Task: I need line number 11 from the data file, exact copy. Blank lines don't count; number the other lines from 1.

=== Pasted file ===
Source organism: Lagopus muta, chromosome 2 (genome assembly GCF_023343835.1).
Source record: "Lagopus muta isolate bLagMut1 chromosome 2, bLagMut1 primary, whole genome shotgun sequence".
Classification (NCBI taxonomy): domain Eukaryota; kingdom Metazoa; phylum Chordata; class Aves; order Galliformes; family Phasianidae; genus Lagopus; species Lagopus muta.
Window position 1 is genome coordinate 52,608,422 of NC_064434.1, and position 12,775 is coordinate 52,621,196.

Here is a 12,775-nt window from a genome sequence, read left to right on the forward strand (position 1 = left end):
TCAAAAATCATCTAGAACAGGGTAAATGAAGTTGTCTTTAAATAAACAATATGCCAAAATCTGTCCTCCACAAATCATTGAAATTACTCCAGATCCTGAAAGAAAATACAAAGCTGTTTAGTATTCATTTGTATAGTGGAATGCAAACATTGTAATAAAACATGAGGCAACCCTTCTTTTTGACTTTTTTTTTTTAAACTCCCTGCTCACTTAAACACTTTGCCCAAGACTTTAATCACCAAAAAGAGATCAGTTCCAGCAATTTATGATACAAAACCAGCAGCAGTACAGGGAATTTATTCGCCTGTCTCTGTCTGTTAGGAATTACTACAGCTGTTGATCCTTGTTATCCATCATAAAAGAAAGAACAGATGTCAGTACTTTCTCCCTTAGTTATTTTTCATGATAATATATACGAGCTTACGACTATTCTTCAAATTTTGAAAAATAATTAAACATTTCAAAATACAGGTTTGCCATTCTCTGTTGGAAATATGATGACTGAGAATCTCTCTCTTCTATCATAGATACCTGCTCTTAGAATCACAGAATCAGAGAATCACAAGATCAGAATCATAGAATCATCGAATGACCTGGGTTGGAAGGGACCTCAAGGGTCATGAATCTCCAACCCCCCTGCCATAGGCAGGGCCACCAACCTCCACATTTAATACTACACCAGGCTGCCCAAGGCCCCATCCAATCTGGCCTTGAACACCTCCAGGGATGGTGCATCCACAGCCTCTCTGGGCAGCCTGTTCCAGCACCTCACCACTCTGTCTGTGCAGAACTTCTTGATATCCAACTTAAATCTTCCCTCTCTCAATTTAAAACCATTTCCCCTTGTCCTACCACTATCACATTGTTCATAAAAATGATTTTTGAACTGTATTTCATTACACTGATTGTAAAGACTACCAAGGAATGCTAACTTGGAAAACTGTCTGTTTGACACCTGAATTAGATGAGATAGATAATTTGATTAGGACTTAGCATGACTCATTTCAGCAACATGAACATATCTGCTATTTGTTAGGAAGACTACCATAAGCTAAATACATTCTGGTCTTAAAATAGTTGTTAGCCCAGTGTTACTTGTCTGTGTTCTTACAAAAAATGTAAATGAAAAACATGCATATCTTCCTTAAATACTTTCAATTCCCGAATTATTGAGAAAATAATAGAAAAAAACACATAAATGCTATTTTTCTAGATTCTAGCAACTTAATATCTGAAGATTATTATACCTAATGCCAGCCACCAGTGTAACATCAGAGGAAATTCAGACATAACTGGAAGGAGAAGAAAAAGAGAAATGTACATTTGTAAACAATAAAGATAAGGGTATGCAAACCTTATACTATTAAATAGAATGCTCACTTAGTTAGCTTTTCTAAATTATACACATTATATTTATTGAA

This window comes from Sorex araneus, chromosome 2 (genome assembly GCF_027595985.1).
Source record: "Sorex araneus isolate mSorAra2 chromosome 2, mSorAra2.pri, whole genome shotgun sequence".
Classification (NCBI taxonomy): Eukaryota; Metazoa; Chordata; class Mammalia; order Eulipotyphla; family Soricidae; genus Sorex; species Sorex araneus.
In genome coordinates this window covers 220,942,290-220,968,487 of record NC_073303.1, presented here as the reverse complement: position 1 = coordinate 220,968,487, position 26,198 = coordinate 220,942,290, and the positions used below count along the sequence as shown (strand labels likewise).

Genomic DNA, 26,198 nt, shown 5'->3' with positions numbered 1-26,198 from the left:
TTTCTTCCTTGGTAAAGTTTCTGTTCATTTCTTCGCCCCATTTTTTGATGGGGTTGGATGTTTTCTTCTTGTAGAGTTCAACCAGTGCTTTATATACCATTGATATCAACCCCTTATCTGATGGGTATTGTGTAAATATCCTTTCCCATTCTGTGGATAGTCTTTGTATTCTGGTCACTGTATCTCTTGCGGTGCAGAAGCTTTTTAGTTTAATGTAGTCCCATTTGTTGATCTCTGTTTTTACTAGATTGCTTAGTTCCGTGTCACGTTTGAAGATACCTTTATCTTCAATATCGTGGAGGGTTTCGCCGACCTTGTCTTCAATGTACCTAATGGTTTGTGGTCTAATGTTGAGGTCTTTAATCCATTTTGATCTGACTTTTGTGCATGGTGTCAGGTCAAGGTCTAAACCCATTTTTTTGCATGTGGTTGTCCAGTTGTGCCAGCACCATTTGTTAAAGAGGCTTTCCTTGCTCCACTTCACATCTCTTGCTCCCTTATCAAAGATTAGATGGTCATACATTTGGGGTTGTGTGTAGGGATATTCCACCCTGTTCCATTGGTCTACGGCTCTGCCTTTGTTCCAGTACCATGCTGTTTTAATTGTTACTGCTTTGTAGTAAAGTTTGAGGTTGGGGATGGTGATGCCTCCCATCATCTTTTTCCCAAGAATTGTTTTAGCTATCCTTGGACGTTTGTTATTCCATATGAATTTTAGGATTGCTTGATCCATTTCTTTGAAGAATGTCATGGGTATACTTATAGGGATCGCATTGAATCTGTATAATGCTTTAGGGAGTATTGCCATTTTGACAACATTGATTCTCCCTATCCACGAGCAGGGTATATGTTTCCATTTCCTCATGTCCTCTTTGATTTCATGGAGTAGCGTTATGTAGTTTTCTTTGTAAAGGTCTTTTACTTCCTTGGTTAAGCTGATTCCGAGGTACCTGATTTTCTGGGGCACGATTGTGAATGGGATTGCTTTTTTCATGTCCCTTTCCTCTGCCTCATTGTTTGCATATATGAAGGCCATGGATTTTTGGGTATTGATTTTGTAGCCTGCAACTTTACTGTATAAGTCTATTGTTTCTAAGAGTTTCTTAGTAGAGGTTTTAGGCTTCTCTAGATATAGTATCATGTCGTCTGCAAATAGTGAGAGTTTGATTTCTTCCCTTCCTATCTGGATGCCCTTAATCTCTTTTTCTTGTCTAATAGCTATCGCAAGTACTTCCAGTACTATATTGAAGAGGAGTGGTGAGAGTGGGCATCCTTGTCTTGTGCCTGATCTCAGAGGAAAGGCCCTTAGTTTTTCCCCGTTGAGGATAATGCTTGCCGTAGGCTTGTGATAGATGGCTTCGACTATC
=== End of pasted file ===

Genomic DNA, 26,198 nt, shown 5'->3' with positions numbered 1-26,198 from the left: